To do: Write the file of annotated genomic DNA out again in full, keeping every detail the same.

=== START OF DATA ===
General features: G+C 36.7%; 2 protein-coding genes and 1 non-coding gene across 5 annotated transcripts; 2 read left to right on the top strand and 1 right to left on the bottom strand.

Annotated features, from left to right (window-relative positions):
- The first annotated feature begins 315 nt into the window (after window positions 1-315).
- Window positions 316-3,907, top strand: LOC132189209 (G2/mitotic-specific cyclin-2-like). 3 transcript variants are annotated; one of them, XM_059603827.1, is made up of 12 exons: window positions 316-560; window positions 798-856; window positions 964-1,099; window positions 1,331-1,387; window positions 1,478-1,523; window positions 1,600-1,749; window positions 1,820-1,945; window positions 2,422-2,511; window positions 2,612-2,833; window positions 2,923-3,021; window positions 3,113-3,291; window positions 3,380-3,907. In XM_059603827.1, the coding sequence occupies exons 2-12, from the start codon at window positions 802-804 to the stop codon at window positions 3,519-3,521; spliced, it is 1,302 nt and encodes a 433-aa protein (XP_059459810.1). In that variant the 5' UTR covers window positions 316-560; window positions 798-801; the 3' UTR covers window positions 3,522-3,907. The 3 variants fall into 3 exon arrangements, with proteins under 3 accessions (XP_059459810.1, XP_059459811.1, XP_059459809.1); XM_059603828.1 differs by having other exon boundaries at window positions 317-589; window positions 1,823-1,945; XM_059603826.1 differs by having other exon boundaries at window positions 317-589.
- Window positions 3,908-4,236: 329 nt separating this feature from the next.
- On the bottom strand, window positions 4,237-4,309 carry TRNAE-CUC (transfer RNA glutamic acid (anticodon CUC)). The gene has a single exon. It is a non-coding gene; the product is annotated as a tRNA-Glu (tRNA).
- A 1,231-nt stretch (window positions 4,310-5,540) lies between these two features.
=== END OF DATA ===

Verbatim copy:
General features: G+C 36.7%; 2 protein-coding genes and 1 non-coding gene across 5 annotated transcripts; 2 read left to right on the top strand and 1 right to left on the bottom strand.

Annotated features, from left to right (window-relative positions):
- The first annotated feature begins 315 nt into the window (after window positions 1-315).
- Window positions 316-3,907, top strand: LOC132189209 (G2/mitotic-specific cyclin-2-like). 3 transcript variants are annotated; one of them, XM_059603827.1, is made up of 12 exons: window positions 316-560; window positions 798-856; window positions 964-1,099; window positions 1,331-1,387; window positions 1,478-1,523; window positions 1,600-1,749; window positions 1,820-1,945; window positions 2,422-2,511; window positions 2,612-2,833; window positions 2,923-3,021; window positions 3,113-3,291; window positions 3,380-3,907. In XM_059603827.1, the coding sequence occupies exons 2-12, from the start codon at window positions 802-804 to the stop codon at window positions 3,519-3,521; spliced, it is 1,302 nt and encodes a 433-aa protein (XP_059459810.1). In that variant the 5' UTR covers window positions 316-560; window positions 798-801; the 3' UTR covers window positions 3,522-3,907. The 3 variants fall into 3 exon arrangements, with proteins under 3 accessions (XP_059459810.1, XP_059459811.1, XP_059459809.1); XM_059603828.1 differs by having other exon boundaries at window positions 317-589; window positions 1,823-1,945; XM_059603826.1 differs by having other exon boundaries at window positions 317-589.
- Window positions 3,908-4,236: 329 nt separating this feature from the next.
- On the bottom strand, window positions 4,237-4,309 carry TRNAE-CUC (transfer RNA glutamic acid (anticodon CUC)). The gene has a single exon. It is a non-coding gene; the product is annotated as a tRNA-Glu (tRNA).
- A 1,231-nt stretch (window positions 4,310-5,540) lies between these two features.